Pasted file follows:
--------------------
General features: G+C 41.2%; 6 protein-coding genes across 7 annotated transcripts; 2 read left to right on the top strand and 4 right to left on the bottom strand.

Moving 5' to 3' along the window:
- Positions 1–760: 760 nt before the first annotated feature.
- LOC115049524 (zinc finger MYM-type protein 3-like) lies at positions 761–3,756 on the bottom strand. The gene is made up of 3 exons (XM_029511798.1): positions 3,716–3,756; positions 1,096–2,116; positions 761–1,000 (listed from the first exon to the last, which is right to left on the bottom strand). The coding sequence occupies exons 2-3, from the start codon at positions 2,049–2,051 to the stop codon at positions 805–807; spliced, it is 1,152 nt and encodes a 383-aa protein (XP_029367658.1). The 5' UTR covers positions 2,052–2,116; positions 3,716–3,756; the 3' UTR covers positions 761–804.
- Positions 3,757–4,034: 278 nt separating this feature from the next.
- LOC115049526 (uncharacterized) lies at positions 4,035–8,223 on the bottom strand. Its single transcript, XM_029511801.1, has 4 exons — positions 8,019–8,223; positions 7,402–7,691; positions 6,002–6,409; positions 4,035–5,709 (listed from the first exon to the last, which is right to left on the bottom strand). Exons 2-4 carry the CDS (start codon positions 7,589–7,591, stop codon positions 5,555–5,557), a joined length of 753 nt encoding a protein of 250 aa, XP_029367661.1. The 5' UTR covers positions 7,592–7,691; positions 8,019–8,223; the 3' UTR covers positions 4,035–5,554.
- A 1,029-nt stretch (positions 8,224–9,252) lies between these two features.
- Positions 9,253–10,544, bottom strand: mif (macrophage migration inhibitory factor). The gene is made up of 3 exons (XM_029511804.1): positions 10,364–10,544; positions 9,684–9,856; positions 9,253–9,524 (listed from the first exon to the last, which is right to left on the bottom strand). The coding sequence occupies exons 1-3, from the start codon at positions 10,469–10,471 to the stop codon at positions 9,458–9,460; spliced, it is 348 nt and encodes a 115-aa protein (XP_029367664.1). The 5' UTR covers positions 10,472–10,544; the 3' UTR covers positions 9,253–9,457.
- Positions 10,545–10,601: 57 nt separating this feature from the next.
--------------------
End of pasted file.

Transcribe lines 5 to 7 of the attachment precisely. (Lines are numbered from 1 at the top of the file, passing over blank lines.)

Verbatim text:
- Positions 3,757–4,034: 278 nt separating this feature from the next.
- LOC115049526 (uncharacterized) lies at positions 4,035–8,223 on the bottom strand. Its single transcript, XM_029511801.1, has 4 exons — positions 8,019–8,223; positions 7,402–7,691; positions 6,002–6,409; positions 4,035–5,709 (listed from the first exon to the last, which is right to left on the bottom strand). Exons 2-4 carry the CDS (start codon positions 7,589–7,591, stop codon positions 5,555–5,557), a joined length of 753 nt encoding a protein of 250 aa, XP_029367661.1. The 5' UTR covers positions 7,592–7,691; positions 8,019–8,223; the 3' UTR covers positions 4,035–5,554.
- A 1,029-nt stretch (positions 8,224–9,252) lies between these two features.